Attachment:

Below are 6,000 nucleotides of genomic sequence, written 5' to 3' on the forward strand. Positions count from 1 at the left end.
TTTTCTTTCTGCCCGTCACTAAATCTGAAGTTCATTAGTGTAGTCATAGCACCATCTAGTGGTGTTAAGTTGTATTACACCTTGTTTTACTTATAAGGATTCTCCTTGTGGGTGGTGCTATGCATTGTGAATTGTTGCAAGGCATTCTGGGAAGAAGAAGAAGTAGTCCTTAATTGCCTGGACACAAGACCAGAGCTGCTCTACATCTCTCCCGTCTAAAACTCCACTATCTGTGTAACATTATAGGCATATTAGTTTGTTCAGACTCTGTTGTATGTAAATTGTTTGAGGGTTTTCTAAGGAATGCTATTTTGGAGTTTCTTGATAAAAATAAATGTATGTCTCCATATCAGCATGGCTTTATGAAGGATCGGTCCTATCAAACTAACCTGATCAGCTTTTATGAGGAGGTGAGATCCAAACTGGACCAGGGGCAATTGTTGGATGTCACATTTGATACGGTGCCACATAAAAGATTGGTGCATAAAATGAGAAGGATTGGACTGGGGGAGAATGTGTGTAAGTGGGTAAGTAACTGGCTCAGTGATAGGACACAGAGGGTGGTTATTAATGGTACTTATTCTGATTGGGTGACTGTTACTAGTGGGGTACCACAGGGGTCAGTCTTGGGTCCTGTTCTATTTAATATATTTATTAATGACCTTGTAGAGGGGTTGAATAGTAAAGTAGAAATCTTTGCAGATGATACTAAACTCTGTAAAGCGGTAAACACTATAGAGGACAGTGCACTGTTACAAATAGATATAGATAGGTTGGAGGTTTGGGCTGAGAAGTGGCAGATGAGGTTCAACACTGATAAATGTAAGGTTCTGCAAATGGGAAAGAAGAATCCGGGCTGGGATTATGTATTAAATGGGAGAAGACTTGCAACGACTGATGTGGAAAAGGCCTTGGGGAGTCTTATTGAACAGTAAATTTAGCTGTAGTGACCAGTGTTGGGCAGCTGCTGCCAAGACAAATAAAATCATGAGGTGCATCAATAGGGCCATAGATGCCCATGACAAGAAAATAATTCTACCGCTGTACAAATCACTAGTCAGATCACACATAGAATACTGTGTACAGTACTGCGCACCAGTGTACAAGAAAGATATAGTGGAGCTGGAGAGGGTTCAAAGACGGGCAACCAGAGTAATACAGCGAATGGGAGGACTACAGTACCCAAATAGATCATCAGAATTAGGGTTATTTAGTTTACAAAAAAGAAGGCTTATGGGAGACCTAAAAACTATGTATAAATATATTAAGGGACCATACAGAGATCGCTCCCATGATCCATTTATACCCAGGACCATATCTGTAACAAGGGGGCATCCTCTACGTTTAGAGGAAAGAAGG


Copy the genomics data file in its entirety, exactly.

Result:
Below are 6,000 nucleotides of genomic sequence, written 5' to 3' on the forward strand. Positions count from 1 at the left end.
TTTTCTTTCTGCCCGTCACTAAATCTGAAGTTCATTAGTGTAGTCATAGCACCATCTAGTGGTGTTAAGTTGTATTACACCTTGTTTTACTTATAAGGATTCTCCTTGTGGGTGGTGCTATGCATTGTGAATTGTTGCAAGGCATTCTGGGAAGAAGAAGAAGTAGTCCTTAATTGCCTGGACACAAGACCAGAGCTGCTCTACATCTCTCCCGTCTAAAACTCCACTATCTGTGTAACATTATAGGCATATTAGTTTGTTCAGACTCTGTTGTATGTAAATTGTTTGAGGGTTTTCTAAGGAATGCTATTTTGGAGTTTCTTGATAAAAATAAATGTATGTCTCCATATCAGCATGGCTTTATGAAGGATCGGTCCTATCAAACTAACCTGATCAGCTTTTATGAGGAGGTGAGATCCAAACTGGACCAGGGGCAATTGTTGGATGTCACATTTGATACGGTGCCACATAAAAGATTGGTGCATAAAATGAGAAGGATTGGACTGGGGGAGAATGTGTGTAAGTGGGTAAGTAACTGGCTCAGTGATAGGACACAGAGGGTGGTTATTAATGGTACTTATTCTGATTGGGTGACTGTTACTAGTGGGGTACCACAGGGGTCAGTCTTGGGTCCTGTTCTATTTAATATATTTATTAATGACCTTGTAGAGGGGTTGAATAGTAAAGTAGAAATCTTTGCAGATGATACTAAACTCTGTAAAGCGGTAAACACTATAGAGGACAGTGCACTGTTACAAATAGATATAGATAGGTTGGAGGTTTGGGCTGAGAAGTGGCAGATGAGGTTCAACACTGATAAATGTAAGGTTCTGCAAATGGGAAAGAAGAATCCGGGCTGGGATTATGTATTAAATGGGAGAAGACTTGCAACGACTGATGTGGAAAAGGCCTTGGGGAGTCTTATTGAACAGTAAATTTAGCTGTAGTGACCAGTGTTGGGCAGCTGCTGCCAAGACAAATAAAATCATGAGGTGCATCAATAGGGCCATAGATGCCCATGACAAGAAAATAATTCTACCGCTGTACAAATCACTAGTCAGATCACACATAGAATACTGTGTACAGTACTGCGCACCAGTGTACAAGAAAGATATAGTGGAGCTGGAGAGGGTTCAAAGACGGGCAACCAGAGTAATACAGCGAATGGGAGGACTACAGTACCCAAATAGATCATCAGAATTAGGGTTATTTAGTTTACAAAAAAGAAGGCTTATGGGAGACCTAAAAACTATGTATAAATATATTAAGGGACCATACAGAGATCGCTCCCATGATCCATTTATACCCAGGACCATATCTGTAACAAGGGGGCATCCTCTACGTTTAGAGGAAAGAAGG